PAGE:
When you take whitewater rafting trips on the Gauley River, there’s one thing you always have to keep in mind.
Lost Paddle Rapid.
Yes, there are other Class V’s. Yes, there are other monster waves.
But there’s nothing on the river … nothing in the world … like Lost Paddle.
You have to imagine what’s probably best described as wet chaos. A couple thousand tons of boulders chucked into a narrow stretch of river to make a rolling, roiling, swirling mass of froth and foam that will make you cry for mommy.
Sound fun? It is.
Lost Paddle rapid is the longest Class V on the Gauley, and one of the longest rapids on the entire river. The guides say it’s made up of four different drops (some say five), but the only ones who can really tell are the guides themselves.
For most rafters, it’s just a blur of huge waves and gigantic holes, and in the end you come out smiling.
At the top, before you enter the rapid, what’s most noticeable is the Meadow River coming in on river left. Aside from being just as beautiful as everything else on the Gauley, the Meadow can have a tremendous impact on your run through Lost Paddle.
That’s because it’s a river that dumps water, potentially a lot MORE water, into the Gauley. And more water equals more bigger rapids. Check your guide’s face as you head past the Meadow. If it’s pale and terrified, that means the Meadow River is cranking, and you better be ready to double down. Class VI, anyone?
1st Drop Okay, so at the top of the rapid, you’re going to see a line of rocks and the river will pretty much disappear into still more rocks below. What you’re looking at is the maze of an entrance into the rapid. There are a couple different ways to go here, and they all involve hard turns and hard paddling.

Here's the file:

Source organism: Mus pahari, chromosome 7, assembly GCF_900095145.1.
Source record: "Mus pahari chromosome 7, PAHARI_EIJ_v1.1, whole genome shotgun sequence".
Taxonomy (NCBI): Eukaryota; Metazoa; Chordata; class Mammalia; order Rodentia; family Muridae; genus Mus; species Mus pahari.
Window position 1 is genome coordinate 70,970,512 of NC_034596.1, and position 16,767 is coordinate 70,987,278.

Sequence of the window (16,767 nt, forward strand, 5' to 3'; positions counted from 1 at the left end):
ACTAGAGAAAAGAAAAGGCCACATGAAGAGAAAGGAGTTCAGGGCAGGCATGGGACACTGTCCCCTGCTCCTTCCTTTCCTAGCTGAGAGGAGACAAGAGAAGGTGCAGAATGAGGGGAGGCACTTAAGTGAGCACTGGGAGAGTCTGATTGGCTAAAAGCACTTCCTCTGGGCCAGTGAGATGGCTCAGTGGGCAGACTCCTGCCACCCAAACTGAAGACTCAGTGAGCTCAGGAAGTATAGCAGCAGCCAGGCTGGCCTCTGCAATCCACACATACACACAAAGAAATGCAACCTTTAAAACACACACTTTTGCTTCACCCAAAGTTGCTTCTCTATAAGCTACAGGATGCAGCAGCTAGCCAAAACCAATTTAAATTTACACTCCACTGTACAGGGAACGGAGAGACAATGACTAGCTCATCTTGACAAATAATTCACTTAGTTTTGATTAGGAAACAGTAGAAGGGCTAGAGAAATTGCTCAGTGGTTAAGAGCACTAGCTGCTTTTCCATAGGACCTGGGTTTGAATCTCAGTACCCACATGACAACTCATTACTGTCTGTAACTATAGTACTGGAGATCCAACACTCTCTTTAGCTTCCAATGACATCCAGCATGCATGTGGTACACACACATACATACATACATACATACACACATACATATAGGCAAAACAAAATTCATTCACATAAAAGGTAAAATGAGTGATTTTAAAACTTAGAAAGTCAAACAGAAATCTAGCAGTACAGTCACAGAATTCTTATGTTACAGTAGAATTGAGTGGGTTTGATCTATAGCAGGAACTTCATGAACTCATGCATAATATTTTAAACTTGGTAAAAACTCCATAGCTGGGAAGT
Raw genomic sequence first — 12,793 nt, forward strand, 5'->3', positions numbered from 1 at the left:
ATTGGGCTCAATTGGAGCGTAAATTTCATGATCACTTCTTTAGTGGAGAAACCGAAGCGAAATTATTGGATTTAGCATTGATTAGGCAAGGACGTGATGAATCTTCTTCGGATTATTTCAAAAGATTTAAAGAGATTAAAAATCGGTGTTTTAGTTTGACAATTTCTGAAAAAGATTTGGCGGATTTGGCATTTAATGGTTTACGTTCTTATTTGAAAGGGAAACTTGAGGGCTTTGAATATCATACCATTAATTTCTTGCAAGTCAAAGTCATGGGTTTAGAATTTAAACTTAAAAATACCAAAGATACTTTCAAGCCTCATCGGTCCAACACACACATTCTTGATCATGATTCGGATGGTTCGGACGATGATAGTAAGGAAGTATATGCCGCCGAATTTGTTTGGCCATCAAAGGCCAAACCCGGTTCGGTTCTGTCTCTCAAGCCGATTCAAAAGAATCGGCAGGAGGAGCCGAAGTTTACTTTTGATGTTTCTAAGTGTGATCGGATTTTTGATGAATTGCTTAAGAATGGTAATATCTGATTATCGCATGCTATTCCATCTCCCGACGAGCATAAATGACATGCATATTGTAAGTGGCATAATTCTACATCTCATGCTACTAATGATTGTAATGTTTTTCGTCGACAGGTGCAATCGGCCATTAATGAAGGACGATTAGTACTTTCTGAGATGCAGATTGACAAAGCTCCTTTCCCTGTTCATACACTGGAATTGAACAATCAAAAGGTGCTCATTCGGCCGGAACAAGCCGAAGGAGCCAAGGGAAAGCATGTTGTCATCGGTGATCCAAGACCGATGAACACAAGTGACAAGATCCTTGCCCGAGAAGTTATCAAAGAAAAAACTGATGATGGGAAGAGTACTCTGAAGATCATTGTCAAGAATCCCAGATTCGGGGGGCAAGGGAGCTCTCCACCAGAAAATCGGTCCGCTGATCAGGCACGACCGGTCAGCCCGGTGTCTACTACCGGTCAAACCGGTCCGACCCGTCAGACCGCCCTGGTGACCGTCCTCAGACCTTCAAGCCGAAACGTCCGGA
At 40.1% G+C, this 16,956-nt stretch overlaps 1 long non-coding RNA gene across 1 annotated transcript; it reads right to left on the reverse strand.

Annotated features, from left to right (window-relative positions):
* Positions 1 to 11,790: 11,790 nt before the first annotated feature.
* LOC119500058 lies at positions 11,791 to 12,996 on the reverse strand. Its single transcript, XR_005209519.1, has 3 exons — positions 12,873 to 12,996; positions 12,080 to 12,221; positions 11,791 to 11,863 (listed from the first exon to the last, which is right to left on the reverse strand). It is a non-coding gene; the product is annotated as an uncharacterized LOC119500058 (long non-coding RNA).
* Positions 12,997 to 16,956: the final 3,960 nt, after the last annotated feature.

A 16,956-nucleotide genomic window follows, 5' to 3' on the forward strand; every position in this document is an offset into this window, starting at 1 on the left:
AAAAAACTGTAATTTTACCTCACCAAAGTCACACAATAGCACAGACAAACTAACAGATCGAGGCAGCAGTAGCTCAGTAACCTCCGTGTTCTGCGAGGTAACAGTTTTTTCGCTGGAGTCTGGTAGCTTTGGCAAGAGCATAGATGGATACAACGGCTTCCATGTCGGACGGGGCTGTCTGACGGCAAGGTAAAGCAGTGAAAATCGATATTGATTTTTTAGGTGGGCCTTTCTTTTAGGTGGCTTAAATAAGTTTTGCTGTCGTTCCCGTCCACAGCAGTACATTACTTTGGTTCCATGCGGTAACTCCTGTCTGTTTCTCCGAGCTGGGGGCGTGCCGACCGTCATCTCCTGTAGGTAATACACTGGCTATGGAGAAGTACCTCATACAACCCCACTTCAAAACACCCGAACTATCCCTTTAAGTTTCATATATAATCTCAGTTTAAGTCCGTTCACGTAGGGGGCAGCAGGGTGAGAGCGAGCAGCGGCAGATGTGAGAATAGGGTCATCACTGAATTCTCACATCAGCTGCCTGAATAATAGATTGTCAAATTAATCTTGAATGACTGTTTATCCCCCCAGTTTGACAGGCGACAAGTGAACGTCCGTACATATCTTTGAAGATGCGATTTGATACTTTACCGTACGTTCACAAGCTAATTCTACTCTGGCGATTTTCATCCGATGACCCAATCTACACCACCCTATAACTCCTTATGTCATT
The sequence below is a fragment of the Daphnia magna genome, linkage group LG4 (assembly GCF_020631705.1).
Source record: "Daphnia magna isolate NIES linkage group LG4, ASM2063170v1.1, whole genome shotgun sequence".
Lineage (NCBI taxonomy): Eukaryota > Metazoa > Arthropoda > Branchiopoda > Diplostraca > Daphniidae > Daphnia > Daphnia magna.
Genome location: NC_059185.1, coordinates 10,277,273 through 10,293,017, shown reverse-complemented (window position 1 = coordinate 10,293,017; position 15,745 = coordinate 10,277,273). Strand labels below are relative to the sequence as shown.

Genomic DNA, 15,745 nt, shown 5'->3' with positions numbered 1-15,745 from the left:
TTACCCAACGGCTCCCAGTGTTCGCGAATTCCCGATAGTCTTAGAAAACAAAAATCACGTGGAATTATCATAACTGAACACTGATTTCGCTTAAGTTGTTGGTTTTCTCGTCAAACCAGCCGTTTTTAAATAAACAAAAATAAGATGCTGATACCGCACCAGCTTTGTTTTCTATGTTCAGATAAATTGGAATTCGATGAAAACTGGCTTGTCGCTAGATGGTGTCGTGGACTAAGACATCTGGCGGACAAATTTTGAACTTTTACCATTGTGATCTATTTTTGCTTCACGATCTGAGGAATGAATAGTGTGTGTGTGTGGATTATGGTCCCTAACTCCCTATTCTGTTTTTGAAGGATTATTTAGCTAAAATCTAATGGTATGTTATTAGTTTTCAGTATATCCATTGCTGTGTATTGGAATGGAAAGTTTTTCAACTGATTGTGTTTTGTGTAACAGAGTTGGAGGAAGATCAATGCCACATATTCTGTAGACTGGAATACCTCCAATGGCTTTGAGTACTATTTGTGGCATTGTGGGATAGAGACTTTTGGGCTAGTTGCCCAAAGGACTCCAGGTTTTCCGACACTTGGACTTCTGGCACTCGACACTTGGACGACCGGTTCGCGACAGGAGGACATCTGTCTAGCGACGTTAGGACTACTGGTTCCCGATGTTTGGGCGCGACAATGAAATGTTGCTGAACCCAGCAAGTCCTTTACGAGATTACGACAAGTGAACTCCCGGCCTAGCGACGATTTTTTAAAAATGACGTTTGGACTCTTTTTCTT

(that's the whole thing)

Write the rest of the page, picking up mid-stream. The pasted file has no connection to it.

Right before you enter, take note of a single Sycamore tree in the middle of the rapid, way on down there, that has a single lone paddle hanging from a branch. That’s the lost paddle of Lost Paddle. Also, it’s the marker of the Hawaii Five Oh Wave. More on that later.
Things open up and get huge right away. Look for a big curling hole near the end of 1st drop. Once you punch it, you’ve cleared the 1st drop. Only 3 more to go.
2nd Drop What you’ll see next is the river take a hard left turn and disappear into a big foamy mess. And as you get closer, it gets bigger. And bigger. And still bigger yet.
It’s almost guaranteed that the worlds that will go through your mind will be somewhere along the lines of, “I cannot believe we are about to take a raft through that.”
Yup. You are.
What you cannot believe you are about to take a raft through is famously called the Hawaii Five Oh Wave, and it’s in the running for best hit on the entire river. A dead-on hit on H50 will stand the raft straight up, and plunge it straight down the back side.
Watch out for Indicision Rock down below. A little more scrambling, and you’re ready for 3rd Drop.
3rd Drop The wave at third drop isn’t as big as it is nasty. There’s a hidden rock in the middle, so go left (punchy) or go right (swirly), but don’t go middle. Unless, you know, you feel like swimming the rest of the rapid. Which isn’t advised. Ever.
If you make it clean through 3rd drop, congratulations … you’re half way through Lost Paddle!
Also, a cool fact about 3rd Drop: it’s a break. There are (thankfully) some flat pools on both sides of the river. You’re going to need them, because after you catch your breath, you’re going to willingly paddle a raft into 4th drop.
4th Drop It’s also known as Tumblehome. Sorry, but there just aren’t too many good ways to describe it. Every wave, hole, and slot is bigger and badder than the last, until finally you get spit out at the bottom.
And that’s it. Over a ¼ mile of pure whitewater stud-li-ness. If it weren’t for Lost Paddle, we could probably run the river at much higher levels than we do.
But we can’t. Lost Paddle is right at the limits of what you can do in a raft.